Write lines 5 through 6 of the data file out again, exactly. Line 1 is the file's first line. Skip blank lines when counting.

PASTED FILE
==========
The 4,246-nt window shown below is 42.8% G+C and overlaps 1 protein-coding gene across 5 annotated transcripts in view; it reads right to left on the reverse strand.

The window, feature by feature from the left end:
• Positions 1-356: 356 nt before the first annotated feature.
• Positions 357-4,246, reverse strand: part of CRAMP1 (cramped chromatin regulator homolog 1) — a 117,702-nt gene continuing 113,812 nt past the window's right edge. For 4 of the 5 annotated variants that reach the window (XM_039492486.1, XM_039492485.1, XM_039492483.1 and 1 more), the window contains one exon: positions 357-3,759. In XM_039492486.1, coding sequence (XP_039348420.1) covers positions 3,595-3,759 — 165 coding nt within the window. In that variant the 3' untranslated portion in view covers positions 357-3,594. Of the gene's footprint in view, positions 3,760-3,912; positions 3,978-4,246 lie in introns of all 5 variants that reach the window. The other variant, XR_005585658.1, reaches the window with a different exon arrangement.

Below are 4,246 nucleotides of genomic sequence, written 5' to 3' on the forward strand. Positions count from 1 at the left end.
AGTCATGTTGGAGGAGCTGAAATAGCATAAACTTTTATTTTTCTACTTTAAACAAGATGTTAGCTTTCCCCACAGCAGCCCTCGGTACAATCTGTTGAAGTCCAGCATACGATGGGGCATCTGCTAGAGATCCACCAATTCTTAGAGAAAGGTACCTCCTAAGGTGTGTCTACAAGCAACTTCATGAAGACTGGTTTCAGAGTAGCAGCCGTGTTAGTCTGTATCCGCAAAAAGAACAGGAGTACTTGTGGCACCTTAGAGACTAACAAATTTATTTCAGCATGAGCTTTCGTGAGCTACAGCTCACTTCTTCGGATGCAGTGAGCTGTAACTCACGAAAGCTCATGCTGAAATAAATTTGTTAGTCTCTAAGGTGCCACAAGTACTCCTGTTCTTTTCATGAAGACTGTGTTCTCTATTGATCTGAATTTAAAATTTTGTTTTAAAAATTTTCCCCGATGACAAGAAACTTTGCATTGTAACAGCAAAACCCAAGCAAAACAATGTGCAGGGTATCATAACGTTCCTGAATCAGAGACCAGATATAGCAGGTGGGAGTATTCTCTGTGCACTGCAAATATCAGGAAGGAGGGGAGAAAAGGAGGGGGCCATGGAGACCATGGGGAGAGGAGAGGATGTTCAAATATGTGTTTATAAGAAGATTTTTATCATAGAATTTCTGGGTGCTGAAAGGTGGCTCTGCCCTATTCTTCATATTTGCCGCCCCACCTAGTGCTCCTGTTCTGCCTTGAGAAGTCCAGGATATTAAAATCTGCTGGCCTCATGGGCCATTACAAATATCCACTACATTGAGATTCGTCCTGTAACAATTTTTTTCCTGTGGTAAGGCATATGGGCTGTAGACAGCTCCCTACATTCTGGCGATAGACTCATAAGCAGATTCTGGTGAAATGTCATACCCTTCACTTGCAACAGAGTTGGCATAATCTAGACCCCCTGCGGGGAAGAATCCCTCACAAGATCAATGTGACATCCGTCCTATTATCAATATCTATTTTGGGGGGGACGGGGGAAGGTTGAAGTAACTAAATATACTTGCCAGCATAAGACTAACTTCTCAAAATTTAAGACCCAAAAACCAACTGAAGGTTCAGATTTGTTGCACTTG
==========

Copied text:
Below are 4,246 nucleotides of genomic sequence, written 5' to 3' on the forward strand. Positions count from 1 at the left end.
AGTCATGTTGGAGGAGCTGAAATAGCATAAACTTTTATTTTTCTACTTTAAACAAGATGTTAGCTTTCCCCACAGCAGCCCTCGGTACAATCTGTTGAAGTCCAGCATACGATGGGGCATCTGCTAGAGATCCACCAATTCTTAGAGAAAGGTACCTCCTAAGGTGTGTCTACAAGCAACTTCATGAAGACTGGTTTCAGAGTAGCAGCCGTGTTAGTCTGTATCCGCAAAAAGAACAGGAGTACTTGTGGCACCTTAGAGACTAACAAATTTATTTCAGCATGAGCTTTCGTGAGCTACAGCTCACTTCTTCGGATGCAGTGAGCTGTAACTCACGAAAGCTCATGCTGAAATAAATTTGTTAGTCTCTAAGGTGCCACAAGTACTCCTGTTCTTTTCATGAAGACTGTGTTCTCTATTGATCTGAATTTAAAATTTTGTTTTAAAAATTTTCCCCGATGACAAGAAACTTTGCATTGTAACAGCAAAACCCAAGCAAAACAATGTGCAGGGTATCATAACGTTCCTGAATCAGAGACCAGATATAGCAGGTGGGAGTATTCTCTGTGCACTGCAAATATCAGGAAGGAGGGGAGAAAAGGAGGGGGCCATGGAGACCATGGGGAGAGGAGAGGATGTTCAAATATGTGTTTATAAGAAGATTTTTATCATAGAATTTCTGGGTGCTGAAAGGTGGCTCTGCCCTATTCTTCATATTTGCCGCCCCACCTAGTGCTCCTGTTCTGCCTTGAGAAGTCCAGGATATTAAAATCTGCTGGCCTCATGGGCCATTACAAATATCCACTACATTGAGATTCGTCCTGTAACAATTTTTTTCCTGTGGTAAGGCATATGGGCTGTAGACAGCTCCCTACATTCTGGCGATAGACTCATAAGCAGATTCTGGTGAAATGTCATACCCTTCACTTGCAACAGAGTTGGCATAATCTAGACCCCCTGCGGGGAAGAATCCCTCACAAGATCAATGTGACATCCGTCCTATTATCAATATCTATTTTGGGGGGGACGGGGGAAGGTTGAAGTAACTAAATATACTTGCCAGCATAAGACTAACTTCTCAAAATTTAAGACCCAAAAACCAACTGAAGGTTCAGATTTGTTGCACTTG